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Beckham bows out on a high

Paris Saint-Germain's Zlatan Ibrahimovic and David Beckham celebrate at the end of their team's French Ligue 1 soccer match against Olympiqu
Paris Saint-Germain's Zlatan Ibrahimovic and David Beckham celebrate at the end of their team's French Ligue 1 soccer match against Olympiqu

By Sonia Oxley

MANCHESTER, England (Reuters) - England's best known footballer David Beckham announced his retirement on Thursday after a career laden with trophies and glamour that had a worldwide impact that went way beyond soccer.

The 38-year-old former England captain, who this month helped Paris St Germain to the French league title to add to titles won in England, Spain and the United States, will hang up his boots at the end of a successful season.

"I'm thankful to PSG for giving me the opportunity to continue but I feel now is the right time to finish my career, playing at the highest level," the midfielder, whose final match will be against FC Lorient on May 26, said in a statement.

Beckham earned 115 caps for England, a record for an outfield player, and won the Champions League, six Premier League titles and two FA Cups with Manchester United.

He also won league titles with Real Madrid in Spain, LA Galaxy in the United States and PSG in France, making a habit of moving on straight after achieving success.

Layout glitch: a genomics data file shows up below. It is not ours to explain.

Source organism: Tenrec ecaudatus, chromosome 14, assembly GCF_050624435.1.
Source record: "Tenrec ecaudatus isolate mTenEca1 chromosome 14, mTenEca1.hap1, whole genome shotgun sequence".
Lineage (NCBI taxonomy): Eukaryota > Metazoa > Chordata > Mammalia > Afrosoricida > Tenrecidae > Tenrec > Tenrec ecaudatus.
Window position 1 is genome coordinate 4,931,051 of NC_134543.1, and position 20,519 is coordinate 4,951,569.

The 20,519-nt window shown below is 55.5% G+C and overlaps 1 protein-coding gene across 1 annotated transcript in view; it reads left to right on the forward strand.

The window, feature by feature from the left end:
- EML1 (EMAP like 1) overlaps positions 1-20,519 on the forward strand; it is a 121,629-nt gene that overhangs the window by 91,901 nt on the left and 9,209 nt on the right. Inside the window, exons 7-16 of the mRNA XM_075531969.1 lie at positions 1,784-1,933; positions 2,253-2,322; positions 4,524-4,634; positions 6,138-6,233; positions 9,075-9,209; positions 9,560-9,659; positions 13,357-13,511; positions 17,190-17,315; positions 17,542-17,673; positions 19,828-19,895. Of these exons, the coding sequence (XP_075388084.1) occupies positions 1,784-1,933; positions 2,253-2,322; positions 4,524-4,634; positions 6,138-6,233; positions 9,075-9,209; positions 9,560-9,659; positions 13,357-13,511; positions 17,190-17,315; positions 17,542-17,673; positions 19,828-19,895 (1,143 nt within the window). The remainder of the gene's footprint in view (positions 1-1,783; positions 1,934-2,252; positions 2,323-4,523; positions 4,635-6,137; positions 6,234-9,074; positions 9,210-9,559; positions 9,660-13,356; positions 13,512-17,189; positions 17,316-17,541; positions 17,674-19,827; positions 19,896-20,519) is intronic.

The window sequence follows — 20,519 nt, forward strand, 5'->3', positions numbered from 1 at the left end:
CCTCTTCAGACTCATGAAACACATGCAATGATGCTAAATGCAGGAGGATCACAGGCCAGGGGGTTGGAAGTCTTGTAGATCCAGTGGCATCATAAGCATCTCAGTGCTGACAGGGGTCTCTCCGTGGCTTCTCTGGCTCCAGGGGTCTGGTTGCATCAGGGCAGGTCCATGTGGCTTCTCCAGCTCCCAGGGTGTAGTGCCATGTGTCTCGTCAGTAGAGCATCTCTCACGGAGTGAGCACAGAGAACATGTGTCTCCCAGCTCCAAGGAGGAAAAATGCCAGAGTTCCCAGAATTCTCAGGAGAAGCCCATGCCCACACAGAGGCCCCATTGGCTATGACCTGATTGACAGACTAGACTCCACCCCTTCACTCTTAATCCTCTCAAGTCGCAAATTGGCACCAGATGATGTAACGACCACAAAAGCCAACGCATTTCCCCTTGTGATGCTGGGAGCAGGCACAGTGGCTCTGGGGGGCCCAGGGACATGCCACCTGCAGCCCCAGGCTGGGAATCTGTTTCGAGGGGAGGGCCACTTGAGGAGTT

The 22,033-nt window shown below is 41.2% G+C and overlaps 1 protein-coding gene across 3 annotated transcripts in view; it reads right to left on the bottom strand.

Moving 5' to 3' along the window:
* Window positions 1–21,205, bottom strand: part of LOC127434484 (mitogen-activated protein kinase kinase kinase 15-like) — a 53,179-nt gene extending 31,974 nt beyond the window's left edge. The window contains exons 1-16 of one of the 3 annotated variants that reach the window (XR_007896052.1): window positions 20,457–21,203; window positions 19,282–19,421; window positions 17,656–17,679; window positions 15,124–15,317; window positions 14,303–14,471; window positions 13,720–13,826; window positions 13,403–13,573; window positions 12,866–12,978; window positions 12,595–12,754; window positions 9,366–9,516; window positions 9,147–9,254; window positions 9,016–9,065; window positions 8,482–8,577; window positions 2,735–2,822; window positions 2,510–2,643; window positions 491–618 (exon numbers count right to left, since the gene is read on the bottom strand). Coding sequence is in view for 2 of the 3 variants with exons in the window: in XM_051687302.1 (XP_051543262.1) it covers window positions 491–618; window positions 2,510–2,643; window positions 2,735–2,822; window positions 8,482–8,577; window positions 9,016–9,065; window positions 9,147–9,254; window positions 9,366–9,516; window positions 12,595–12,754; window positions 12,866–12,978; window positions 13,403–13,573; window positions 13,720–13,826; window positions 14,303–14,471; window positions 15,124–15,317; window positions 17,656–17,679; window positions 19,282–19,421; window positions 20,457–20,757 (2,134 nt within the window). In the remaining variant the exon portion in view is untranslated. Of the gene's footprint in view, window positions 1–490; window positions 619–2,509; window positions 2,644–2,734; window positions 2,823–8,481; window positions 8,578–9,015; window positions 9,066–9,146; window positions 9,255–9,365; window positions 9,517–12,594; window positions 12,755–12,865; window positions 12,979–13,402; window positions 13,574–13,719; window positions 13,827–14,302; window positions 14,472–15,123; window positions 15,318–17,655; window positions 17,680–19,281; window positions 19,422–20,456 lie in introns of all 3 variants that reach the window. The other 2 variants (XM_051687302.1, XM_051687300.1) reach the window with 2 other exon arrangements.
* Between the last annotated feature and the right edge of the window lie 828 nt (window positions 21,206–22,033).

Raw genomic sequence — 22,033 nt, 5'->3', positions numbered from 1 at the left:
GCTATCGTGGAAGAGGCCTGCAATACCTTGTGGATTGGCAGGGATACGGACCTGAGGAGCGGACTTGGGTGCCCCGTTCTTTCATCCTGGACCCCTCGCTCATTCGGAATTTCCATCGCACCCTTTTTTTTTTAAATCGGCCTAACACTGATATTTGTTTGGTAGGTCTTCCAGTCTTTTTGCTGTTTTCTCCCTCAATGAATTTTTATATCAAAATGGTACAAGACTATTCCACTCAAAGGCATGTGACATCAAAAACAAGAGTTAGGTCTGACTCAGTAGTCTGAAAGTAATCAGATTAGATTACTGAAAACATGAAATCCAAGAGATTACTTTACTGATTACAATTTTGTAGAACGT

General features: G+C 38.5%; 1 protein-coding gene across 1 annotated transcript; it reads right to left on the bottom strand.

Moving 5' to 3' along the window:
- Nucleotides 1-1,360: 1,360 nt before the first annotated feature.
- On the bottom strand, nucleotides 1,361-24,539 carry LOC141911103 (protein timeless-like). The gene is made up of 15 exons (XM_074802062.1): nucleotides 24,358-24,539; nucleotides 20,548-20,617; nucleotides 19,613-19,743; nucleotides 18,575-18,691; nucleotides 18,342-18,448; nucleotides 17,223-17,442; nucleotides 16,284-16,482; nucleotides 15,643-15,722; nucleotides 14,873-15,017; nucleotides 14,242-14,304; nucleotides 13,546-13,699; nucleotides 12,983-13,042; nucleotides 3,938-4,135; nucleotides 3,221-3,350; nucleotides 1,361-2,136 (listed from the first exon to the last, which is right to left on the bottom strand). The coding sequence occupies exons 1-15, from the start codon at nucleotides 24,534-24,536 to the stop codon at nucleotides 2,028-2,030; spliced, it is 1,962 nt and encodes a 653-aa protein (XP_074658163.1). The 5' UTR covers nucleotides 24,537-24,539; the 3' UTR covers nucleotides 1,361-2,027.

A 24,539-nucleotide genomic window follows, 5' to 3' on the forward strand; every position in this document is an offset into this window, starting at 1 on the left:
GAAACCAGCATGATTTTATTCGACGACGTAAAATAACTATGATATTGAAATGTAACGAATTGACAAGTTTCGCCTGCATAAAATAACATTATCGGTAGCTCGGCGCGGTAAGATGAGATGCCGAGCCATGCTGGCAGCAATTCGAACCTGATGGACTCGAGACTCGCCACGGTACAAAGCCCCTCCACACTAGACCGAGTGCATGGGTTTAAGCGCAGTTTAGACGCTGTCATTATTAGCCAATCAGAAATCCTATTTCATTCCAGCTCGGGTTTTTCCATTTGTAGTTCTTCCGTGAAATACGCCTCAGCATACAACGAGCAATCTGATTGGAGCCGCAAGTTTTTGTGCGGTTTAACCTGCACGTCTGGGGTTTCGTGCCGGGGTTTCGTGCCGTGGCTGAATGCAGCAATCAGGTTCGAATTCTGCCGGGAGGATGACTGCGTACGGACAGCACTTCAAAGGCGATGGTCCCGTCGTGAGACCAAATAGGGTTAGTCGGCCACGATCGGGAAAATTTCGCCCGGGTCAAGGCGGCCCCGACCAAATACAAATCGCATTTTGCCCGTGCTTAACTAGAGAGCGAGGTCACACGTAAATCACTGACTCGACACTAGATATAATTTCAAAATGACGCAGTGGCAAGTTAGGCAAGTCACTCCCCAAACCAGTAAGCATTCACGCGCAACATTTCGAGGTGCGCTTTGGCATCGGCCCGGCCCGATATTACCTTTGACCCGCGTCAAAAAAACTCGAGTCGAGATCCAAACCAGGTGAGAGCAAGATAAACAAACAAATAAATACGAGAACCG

He joked that he realized it was time to call it a day "when (Lionel) Messi was running past me" when PSG played Barcelona in the Champions League before saying he had always known he wanted to retire at the top of his game.

"It's simple, you are leaving as a champion," he told Sky Sports in an interview conducted by his former Manchester United team mate Gary Neville.

"It's the right time, I believe it's the right time but I'll always feel I can do more, that's the problem."

London-born Beckham started his career at Manchester United, the club he supported as a boy, making his first team appearance at the age of 17 in 1992.

His trade-mark free kicks and pin-point crosses established him as a key player, while his good looks made him a pin-up for teenage girls and later his marriage to former Spice Girls band member Victoria Adams established him as an off-field celebrity.

The stunning goal he scored from the halfway line against Wimbledon at the start of the 1996-97 season announced him as a special talent and he even had the film 'Bend It Like Beckham' named after him.

While his commercial appeal, personal fortune and his friendships with Hollywood A listers grew, his main passion of soccer - and in particular England - held firm.

"To this day, one of my proudest achievements is captaining my country," Beckham said in his statement.

"I knew every time I wore the Three Lions shirt, I was not only following in a long line of great players, I was also representing every fan that cared passionately about their country. I'm honored to represent England both on and off the pitch."

TREND-SETTTING

As well as the highs, there have been the low points for Beckham such as his sending off against Argentina at the 1998 World Cup, a cut on his face after being hit by a boot kicked by United manager Alex Ferguson and missing a penalty at Euro 2004.